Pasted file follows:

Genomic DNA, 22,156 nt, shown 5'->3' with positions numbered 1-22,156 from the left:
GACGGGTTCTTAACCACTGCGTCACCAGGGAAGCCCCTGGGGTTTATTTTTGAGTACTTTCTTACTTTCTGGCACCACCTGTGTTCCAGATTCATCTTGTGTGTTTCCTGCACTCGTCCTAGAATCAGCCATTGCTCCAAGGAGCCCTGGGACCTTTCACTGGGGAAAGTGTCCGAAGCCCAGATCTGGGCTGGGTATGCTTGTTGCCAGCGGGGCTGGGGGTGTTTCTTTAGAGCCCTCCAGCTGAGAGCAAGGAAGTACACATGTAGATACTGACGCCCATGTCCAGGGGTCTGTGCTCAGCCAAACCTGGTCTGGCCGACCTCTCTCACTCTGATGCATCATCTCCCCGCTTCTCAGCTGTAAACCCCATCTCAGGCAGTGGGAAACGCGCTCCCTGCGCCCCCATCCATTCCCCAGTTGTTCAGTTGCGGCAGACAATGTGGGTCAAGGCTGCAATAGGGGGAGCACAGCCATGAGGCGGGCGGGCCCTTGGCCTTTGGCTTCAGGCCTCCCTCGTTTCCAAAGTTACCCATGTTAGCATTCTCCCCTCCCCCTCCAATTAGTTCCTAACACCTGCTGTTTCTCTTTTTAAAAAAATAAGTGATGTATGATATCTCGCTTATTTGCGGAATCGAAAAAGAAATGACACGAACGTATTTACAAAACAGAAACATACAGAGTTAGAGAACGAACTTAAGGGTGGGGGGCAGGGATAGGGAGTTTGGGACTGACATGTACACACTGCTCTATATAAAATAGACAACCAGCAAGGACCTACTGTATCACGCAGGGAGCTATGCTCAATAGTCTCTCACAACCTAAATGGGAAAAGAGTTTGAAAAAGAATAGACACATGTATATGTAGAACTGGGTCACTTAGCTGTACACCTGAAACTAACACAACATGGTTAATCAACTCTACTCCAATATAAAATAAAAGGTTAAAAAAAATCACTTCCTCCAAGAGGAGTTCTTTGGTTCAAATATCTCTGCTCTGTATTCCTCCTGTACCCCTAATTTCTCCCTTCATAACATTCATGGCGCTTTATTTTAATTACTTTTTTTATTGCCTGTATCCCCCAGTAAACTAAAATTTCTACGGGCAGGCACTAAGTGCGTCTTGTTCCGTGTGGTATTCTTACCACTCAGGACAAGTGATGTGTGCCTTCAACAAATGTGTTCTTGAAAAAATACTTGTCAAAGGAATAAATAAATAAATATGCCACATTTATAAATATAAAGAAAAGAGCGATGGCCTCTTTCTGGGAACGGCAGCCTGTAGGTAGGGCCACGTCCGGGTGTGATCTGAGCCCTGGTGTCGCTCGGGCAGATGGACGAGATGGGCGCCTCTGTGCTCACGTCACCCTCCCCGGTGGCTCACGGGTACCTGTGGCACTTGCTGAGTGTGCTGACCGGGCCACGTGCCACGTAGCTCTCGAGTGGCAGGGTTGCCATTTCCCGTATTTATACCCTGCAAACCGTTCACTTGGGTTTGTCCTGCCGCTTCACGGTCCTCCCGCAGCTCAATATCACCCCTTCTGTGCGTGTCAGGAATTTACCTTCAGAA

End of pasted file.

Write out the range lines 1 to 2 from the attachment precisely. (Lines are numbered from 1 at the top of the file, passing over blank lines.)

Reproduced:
Genomic DNA, 22,156 nt, shown 5'->3' with positions numbered 1-22,156 from the left:
GACGGGTTCTTAACCACTGCGTCACCAGGGAAGCCCCTGGGGTTTATTTTTGAGTACTTTCTTACTTTCTGGCACCACCTGTGTTCCAGATTCATCTTGTGTGTTTCCTGCACTCGTCCTAGAATCAGCCATTGCTCCAAGGAGCCCTGGGACCTTTCACTGGGGAAAGTGTCCGAAGCCCAGATCTGGGCTGGGTATGCTTGTTGCCAGCGGGGCTGGGGGTGTTTCTTTAGAGCCCTCCAGCTGAGAGCAAGGAAGTACACATGTAGATACTGACGCCCATGTCCAGGGGTCTGTGCTCAGCCAAACCTGGTCTGGCCGACCTCTCTCACTCTGATGCATCATCTCCCCGCTTCTCAGCTGTAAACCCCATCTCAGGCAGTGGGAAACGCGCTCCCTGCGCCCCCATCCATTCCCCAGTTGTTCAGTTGCGGCAGACAATGTGGGTCAAGGCTGCAATAGGGGGAGCACAGCCATGAGGCGGGCGGGCCCTTGGCCTTTGGCTTCAGGCCTCCCTCGTTTCCAAAGTTACCCATGTTAGCATTCTCCCCTCCCCCTCCAATTAGTTCCTAACACCTGCTGTTTCTCTTTTTAAAAAAATAAGTGATGTATGATATCTCGCTTATTTGCGGAATCGAAAAAGAAATGACACGAACGTATTTACAAAACAGAAACATACAGAGTTAGAGAACGAACTTAAGGGTGGGGGGCAGGGATAGGGAGTTTGGGACTGACATGTACACACTGCTCTATATAAAATAGACAACCAGCAAGGACCTACTGTATCACGCAGGGAGCTATGCTCAATAGTCTCTCACAACCTAAATGGGAAAAGAGTTTGAAAAAGAATAGACACATGTATATGTAGAACTGGGTCACTTAGCTGTACACCTGAAACTAACACAACATGGTTAATCAACTCTACTCCAATATAAAATAAAAGGTTAAAAAAAATCACTTCCTCCAAGAGGAGTTCTTTGGTTCAAATATCTCTGCTCTGTATTCCTCCTGTACCCCTAATTTCTCCCTTCATAACATTCATGGCGCTTTATTTTAATTACTTTTTTTATTGCCTGTATCCCCCAGTAAACTAAAATTTCTACGGGCAGGCACTAAGTGCGTCTTGTTCCGTGTGGTATTCTTACCACTCAGGACAAGTGATGTGTGCCTTCAACAAATGTGTTCTTGAAAAAATACTTGTCAAAGGAATAAATAAATAAATATGCCACATTTATAAATATAAAGAAAAGAGCGATGGCCTCTTTCTGGGAACGGCAGCCTGTAGGTAGGGCCACGTCCGGGTGTGATCTGAGCCCTGGTGTCGCTCGGGCAGATGGACGAGATGGGCGCCTCTGTGCTCACGTCACCCTCCCCGGTGGCTCACGGGTACCTGTGGCACTTGCTGAGTGTGCTGACCGGGCCACGTGCCACGTAGCTCTCGAGTGGCAGGGTTGCCATTTCCCGTATTTATACCCTGCAAACCGTTCACTTGGGTTTGTCCTGCCGCTTCACGGTCCTCCCGCAGCTCAATATCACCCCTTCTGTGCGTGTCAGGAATTTACCTTCAGAA